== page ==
“I wrote a memoir, so perhaps it’s not surprising that I find outing myself powerful… . As a speaker on trans issues, I’ve trained myself to handle unintentional insensitivity and ignorance, but even after a record-breaking number of questions, one particularly tactless person in Bali set me off. Internally fuming, I went to the edge of the jungle and hurled rocks into the black night. All the old words—disfigured, abnormal, glaring, different—came alive again. I threw wildly, venting my frustration and anger, until I accidentally pegged a nearby tree. The rock bounced back and almost nailed me. I started to laugh. Which made me laugh even harder, joggling something loose deeper inside. I wondered what it would be like to really leave it all behind.”—“Packing My Identity: Reflections of a Queer Traveler,” Nick Krieger, Beacon Broadside (via beaconpress)
Hahahaha ever since Saturday the Korra finale seems to make me angrier and angrier. As a storyteller and as a fan of solid storytelling, it is an atrocious mess! I stand by the creators are amazing directors, amazing concept artists, amazing producers, but wow are they terrible…
“To be accused of a feminine style has haunted the psyches of women who write, for the accusation means critical dismissal, not chivalrous regard. George Eliot, the Bronte Sisters and George Sand did not care to reveal their sex on the title page; a masculine pseudonym gave protective coloration to their words, and that was the only chivalry they required. Earlier in the nineteenth century Jane Austen had coped with the identity problem by publishing her first novel as the work of “A Lady,” alerting the reader, suggests critic Rachel Brownstein, that here is a “distinctly feminine and well-bred voice of a genteel maiden” who desires to please. As recently as a decade ago a university study attempted to gauge reader response when the sex of an author was attached to a piece of writing. When the writing bore a woman’s name, readers felt it was less competent, less significant work.”—Brownmiller, Susan. Femininity. Linden Press, New York. 1984. (pg. 125)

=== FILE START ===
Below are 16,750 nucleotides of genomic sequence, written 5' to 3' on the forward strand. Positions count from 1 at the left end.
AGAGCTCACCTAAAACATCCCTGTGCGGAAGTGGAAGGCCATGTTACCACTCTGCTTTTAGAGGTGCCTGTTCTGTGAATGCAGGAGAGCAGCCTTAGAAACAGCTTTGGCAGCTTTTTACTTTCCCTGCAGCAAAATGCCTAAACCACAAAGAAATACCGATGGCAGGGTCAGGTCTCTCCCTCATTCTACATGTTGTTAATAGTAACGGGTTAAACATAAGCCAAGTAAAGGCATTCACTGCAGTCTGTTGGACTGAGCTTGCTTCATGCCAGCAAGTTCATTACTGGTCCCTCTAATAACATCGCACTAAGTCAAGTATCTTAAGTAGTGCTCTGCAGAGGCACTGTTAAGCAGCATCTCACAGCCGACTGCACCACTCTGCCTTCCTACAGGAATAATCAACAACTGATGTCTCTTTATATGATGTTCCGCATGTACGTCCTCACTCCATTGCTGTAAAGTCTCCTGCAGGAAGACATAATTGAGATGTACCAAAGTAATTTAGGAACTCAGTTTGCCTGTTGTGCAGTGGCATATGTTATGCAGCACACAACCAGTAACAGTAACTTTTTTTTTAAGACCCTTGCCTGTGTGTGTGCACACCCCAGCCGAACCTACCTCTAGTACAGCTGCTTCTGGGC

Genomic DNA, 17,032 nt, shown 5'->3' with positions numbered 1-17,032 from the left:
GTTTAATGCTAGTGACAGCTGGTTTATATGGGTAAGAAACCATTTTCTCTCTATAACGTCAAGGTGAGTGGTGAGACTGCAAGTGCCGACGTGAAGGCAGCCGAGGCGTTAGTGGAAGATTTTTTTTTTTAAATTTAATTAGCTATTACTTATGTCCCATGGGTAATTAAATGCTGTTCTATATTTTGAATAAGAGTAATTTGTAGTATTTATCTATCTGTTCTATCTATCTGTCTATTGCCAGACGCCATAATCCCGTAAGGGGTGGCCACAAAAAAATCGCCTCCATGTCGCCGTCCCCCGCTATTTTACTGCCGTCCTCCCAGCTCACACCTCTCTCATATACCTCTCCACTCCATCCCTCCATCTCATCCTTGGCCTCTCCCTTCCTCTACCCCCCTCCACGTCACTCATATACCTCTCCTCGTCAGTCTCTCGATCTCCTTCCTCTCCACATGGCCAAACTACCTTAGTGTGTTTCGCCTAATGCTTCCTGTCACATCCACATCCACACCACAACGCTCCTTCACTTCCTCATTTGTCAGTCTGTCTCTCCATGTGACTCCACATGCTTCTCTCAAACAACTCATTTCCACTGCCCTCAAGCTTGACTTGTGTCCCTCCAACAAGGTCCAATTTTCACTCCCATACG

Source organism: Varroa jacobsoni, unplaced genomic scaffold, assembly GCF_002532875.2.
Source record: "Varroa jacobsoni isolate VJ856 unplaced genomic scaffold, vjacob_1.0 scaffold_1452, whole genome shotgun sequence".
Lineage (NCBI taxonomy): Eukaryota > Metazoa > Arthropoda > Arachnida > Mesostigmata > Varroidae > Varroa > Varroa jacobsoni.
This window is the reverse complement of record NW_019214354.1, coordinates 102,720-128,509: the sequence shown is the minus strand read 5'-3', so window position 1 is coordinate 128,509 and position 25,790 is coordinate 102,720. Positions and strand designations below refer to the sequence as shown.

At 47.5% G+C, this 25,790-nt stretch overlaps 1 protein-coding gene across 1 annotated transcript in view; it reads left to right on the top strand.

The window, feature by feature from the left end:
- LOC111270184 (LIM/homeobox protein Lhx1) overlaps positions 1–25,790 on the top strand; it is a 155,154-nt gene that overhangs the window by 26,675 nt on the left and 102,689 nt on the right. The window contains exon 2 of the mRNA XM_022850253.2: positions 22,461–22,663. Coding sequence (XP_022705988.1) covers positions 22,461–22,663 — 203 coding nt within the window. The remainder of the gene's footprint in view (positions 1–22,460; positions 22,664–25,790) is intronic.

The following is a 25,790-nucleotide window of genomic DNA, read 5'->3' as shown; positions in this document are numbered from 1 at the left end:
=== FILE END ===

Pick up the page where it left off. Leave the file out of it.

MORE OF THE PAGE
“Reading is everything. Reading makes me feel like I’ve accomplished something, learned something, become a better person. Reading makes me smarter. Reading gives me something to talk about later on. Reading is the unbelievably healthy way my attention deficit disorder medicates itself. Reading is escape, and the opposite of escape; it’s a way to make contact with reality after a day of making things up, and it’s a way of making contact with someone else’s imagination after a day that’s all too real. Reading is grist. Reading is bliss.”—Remembering Nora Ephron , who passed away last night at the age of 71, with her most timeless words on women, love, happiness, reading, life, and death (via explore-blog)
Don’t underestimate how much antagonism there is toward women and how many people wish we could turn the clock back. One of the things people always say to you if you get upset is, don’t take it personally, but listen hard to what’s going on and, please, I beg you, take it personally. Understand: every attack on Hillary Clinton for not knowing her place is an attack on you. Underneath almost all those attacks are the words: get back, get back to where you once belonged. When Elizabeth Dole pretends that she isn’t serious about her career, that is an attack on you. The acquittal of O.J. Simpson is an attack on you. Any move to limit abortion rights is an attack on you — whether or not you believe in abortion. The fact that Clarence Thomas is sitting on the Supreme Court today is an attack on you.